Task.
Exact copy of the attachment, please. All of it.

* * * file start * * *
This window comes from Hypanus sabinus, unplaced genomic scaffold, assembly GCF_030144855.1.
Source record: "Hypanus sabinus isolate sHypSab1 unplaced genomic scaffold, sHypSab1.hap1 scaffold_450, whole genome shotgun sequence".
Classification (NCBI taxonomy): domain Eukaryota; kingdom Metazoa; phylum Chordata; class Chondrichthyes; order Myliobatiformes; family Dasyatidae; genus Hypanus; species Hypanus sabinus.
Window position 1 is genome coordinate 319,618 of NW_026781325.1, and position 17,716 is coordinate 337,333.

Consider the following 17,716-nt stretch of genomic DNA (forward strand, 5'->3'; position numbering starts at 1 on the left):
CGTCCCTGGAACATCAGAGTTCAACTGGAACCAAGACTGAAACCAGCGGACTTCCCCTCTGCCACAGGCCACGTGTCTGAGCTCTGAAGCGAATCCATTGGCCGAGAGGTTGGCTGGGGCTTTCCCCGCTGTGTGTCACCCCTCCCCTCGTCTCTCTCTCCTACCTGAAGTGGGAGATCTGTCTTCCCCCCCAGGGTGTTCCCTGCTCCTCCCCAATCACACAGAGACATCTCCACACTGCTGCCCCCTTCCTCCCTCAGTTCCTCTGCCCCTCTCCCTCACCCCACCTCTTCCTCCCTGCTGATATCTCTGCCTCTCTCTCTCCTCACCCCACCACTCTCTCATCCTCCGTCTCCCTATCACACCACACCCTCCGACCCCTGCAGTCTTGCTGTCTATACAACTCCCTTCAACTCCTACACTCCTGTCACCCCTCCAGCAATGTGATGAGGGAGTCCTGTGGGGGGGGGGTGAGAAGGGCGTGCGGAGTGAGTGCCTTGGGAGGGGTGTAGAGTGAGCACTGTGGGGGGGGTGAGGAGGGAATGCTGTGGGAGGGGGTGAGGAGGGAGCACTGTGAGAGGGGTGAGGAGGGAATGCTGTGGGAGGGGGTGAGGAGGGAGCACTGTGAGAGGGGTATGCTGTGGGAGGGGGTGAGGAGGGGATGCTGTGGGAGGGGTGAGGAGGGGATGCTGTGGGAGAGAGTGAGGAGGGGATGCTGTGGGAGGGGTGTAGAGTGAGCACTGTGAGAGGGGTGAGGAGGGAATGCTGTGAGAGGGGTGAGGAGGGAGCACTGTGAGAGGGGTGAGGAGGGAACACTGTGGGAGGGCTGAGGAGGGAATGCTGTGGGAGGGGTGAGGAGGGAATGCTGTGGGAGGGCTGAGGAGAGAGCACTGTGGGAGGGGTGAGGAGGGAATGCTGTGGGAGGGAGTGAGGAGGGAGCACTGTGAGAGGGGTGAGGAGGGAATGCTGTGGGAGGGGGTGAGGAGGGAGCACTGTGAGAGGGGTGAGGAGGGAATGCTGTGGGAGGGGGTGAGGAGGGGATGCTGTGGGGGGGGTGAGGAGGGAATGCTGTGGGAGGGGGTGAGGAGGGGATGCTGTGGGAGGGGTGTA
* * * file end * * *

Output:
This window comes from Hypanus sabinus, unplaced genomic scaffold, assembly GCF_030144855.1.
Source record: "Hypanus sabinus isolate sHypSab1 unplaced genomic scaffold, sHypSab1.hap1 scaffold_450, whole genome shotgun sequence".
Classification (NCBI taxonomy): domain Eukaryota; kingdom Metazoa; phylum Chordata; class Chondrichthyes; order Myliobatiformes; family Dasyatidae; genus Hypanus; species Hypanus sabinus.
Window position 1 is genome coordinate 319,618 of NW_026781325.1, and position 17,716 is coordinate 337,333.

Consider the following 17,716-nt stretch of genomic DNA (forward strand, 5'->3'; position numbering starts at 1 on the left):
CGTCCCTGGAACATCAGAGTTCAACTGGAACCAAGACTGAAACCAGCGGACTTCCCCTCTGCCACAGGCCACGTGTCTGAGCTCTGAAGCGAATCCATTGGCCGAGAGGTTGGCTGGGGCTTTCCCCGCTGTGTGTCACCCCTCCCCTCGTCTCTCTCTCCTACCTGAAGTGGGAGATCTGTCTTCCCCCCCAGGGTGTTCCCTGCTCCTCCCCAATCACACAGAGACATCTCCACACTGCTGCCCCCTTCCTCCCTCAGTTCCTCTGCCCCTCTCCCTCACCCCACCTCTTCCTCCCTGCTGATATCTCTGCCTCTCTCTCTCCTCACCCCACCACTCTCTCATCCTCCGTCTCCCTATCACACCACACCCTCCGACCCCTGCAGTCTTGCTGTCTATACAACTCCCTTCAACTCCTACACTCCTGTCACCCCTCCAGCAATGTGATGAGGGAGTCCTGTGGGGGGGGGGTGAGAAGGGCGTGCGGAGTGAGTGCCTTGGGAGGGGTGTAGAGTGAGCACTGTGGGGGGGGTGAGGAGGGAATGCTGTGGGAGGGGGTGAGGAGGGAGCACTGTGAGAGGGGTGAGGAGGGAATGCTGTGGGAGGGGGTGAGGAGGGAGCACTGTGAGAGGGGTATGCTGTGGGAGGGGGTGAGGAGGGGATGCTGTGGGAGGGGTGAGGAGGGGATGCTGTGGGAGAGAGTGAGGAGGGGATGCTGTGGGAGGGGTGTAGAGTGAGCACTGTGAGAGGGGTGAGGAGGGAATGCTGTGAGAGGGGTGAGGAGGGAGCACTGTGAGAGGGGTGAGGAGGGAACACTGTGGGAGGGCTGAGGAGGGAATGCTGTGGGAGGGGTGAGGAGGGAATGCTGTGGGAGGGCTGAGGAGAGAGCACTGTGGGAGGGGTGAGGAGGGAATGCTGTGGGAGGGAGTGAGGAGGGAGCACTGTGAGAGGGGTGAGGAGGGAATGCTGTGGGAGGGGGTGAGGAGGGAGCACTGTGAGAGGGGTGAGGAGGGAATGCTGTGGGAGGGGGTGAGGAGGGGATGCTGTGGGGGGGGTGAGGAGGGAATGCTGTGGGAGGGGGTGAGGAGGGGATGCTGTGGGAGGGGTGTA